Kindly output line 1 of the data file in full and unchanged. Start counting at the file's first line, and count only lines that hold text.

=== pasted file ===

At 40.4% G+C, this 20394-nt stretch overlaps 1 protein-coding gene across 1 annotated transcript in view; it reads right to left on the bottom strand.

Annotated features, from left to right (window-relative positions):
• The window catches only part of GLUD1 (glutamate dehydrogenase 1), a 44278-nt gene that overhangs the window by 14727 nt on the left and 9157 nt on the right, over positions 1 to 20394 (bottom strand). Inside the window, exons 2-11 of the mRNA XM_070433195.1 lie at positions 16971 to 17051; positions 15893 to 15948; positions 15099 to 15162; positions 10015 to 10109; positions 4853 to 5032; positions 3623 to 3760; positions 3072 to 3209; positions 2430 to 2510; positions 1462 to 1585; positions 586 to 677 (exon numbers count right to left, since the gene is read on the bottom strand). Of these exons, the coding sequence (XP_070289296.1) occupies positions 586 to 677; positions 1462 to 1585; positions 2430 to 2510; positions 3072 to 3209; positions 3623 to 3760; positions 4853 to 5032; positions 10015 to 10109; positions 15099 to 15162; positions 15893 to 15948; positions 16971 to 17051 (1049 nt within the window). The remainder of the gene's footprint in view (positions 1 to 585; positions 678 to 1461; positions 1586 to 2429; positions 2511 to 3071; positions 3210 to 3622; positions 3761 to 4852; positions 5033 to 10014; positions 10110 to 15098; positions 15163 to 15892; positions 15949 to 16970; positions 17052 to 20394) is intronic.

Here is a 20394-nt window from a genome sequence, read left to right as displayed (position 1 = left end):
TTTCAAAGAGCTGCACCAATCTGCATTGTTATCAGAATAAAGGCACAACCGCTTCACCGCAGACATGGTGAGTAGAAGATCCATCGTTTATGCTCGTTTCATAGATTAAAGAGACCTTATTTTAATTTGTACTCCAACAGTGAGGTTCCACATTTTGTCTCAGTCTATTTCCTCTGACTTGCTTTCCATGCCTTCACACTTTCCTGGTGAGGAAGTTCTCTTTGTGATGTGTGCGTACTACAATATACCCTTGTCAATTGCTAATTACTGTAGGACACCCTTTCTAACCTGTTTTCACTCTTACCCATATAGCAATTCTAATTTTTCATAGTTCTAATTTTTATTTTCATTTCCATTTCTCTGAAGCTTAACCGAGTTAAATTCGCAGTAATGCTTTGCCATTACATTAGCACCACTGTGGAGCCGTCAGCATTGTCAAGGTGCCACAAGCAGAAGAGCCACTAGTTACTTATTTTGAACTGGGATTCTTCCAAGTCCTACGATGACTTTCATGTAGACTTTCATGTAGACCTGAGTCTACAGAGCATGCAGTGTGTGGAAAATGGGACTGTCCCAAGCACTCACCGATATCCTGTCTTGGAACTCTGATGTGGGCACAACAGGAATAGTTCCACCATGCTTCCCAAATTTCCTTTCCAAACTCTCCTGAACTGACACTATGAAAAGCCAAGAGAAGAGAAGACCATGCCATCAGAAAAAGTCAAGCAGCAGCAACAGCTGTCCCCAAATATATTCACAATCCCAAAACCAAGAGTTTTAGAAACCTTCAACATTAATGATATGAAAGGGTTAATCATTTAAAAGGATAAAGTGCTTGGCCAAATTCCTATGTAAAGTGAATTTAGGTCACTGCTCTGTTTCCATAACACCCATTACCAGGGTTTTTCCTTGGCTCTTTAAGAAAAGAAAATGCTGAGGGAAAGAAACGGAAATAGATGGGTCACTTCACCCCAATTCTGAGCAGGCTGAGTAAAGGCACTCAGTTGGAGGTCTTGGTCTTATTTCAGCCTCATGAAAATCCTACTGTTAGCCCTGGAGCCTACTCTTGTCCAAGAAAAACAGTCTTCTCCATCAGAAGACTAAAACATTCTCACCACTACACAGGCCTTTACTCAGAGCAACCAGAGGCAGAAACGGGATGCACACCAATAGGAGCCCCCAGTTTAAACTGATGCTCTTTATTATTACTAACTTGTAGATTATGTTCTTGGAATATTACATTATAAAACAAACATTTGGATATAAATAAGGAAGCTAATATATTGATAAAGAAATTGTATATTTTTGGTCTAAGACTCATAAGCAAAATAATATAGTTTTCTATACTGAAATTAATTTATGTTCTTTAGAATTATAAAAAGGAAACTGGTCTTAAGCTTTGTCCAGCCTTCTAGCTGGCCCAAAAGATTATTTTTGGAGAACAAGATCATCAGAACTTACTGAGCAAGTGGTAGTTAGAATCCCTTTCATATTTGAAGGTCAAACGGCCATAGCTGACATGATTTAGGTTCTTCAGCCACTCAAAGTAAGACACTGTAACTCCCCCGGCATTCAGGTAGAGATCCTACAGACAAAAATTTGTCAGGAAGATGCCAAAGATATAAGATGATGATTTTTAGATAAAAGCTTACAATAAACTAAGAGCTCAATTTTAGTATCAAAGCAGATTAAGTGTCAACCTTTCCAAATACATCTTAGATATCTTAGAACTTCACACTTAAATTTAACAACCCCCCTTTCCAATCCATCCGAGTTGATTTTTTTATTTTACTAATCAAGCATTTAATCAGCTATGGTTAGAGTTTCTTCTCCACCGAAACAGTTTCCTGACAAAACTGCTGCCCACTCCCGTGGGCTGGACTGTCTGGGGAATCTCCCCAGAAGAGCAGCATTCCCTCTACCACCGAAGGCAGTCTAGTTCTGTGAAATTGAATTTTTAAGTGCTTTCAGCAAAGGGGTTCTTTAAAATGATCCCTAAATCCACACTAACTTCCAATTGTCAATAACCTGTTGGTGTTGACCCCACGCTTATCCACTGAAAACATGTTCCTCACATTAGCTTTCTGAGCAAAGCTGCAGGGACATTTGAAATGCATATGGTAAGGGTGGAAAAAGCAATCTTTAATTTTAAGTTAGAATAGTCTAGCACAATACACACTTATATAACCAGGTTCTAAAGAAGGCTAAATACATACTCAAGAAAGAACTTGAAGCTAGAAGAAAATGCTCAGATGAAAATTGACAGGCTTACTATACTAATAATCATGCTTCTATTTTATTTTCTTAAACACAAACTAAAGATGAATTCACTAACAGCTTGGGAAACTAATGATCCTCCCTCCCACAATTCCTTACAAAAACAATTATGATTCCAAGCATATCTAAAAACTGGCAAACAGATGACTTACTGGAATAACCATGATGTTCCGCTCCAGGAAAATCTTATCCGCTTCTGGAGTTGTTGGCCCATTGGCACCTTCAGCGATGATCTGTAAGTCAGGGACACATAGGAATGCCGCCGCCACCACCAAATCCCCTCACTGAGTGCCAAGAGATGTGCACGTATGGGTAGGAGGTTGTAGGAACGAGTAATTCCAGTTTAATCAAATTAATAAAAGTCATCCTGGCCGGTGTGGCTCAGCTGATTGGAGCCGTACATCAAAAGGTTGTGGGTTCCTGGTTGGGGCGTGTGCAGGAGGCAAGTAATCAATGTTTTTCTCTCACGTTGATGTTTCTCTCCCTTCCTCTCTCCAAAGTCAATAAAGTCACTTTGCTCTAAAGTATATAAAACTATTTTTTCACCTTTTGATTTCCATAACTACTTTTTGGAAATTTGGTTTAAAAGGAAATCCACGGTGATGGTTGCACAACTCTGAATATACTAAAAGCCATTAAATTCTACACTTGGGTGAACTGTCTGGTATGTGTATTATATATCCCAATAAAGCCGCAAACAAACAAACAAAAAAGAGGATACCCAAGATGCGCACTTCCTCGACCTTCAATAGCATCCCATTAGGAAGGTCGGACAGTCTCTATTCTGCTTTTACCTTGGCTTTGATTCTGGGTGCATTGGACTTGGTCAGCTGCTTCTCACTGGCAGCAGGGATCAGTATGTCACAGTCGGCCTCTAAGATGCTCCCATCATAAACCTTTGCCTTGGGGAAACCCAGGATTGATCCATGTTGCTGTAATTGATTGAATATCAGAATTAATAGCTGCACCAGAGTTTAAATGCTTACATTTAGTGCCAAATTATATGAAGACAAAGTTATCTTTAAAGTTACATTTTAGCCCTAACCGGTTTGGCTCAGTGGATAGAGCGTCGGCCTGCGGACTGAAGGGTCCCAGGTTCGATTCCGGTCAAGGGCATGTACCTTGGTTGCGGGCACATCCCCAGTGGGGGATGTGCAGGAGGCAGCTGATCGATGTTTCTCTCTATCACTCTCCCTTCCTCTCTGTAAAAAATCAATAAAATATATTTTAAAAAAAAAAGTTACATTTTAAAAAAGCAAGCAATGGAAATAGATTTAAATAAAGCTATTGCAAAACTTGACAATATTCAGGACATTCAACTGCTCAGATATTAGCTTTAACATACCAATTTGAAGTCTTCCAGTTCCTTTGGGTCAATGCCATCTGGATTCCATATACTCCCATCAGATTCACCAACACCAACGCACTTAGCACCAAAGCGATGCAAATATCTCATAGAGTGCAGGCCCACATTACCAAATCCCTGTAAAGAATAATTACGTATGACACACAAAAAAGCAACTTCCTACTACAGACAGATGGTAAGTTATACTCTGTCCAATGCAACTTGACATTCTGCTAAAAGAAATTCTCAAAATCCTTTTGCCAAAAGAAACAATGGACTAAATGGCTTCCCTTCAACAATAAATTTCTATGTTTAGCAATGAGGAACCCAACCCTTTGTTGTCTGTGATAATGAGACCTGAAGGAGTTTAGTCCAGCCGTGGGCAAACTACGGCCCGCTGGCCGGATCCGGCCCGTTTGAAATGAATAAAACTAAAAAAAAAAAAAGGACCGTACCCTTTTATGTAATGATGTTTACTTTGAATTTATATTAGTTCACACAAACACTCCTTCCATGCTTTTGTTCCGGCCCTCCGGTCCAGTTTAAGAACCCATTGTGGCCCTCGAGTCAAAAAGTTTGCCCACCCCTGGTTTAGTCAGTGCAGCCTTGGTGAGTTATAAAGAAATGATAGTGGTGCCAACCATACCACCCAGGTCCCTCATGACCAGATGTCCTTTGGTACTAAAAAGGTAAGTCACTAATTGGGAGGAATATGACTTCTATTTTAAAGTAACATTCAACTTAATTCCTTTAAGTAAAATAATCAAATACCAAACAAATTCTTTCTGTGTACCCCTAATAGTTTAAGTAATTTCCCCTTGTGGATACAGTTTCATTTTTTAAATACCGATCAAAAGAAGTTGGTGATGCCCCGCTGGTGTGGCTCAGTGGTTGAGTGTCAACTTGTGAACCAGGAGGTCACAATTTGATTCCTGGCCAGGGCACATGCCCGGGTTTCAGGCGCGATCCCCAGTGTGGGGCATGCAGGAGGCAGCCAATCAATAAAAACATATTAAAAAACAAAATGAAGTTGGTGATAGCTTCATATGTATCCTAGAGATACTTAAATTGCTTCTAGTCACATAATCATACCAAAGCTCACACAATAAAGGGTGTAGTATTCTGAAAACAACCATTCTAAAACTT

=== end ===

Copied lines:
At 40.4% G+C, this 20394-nt stretch overlaps 1 protein-coding gene across 1 annotated transcript in view; it reads right to left on the bottom strand.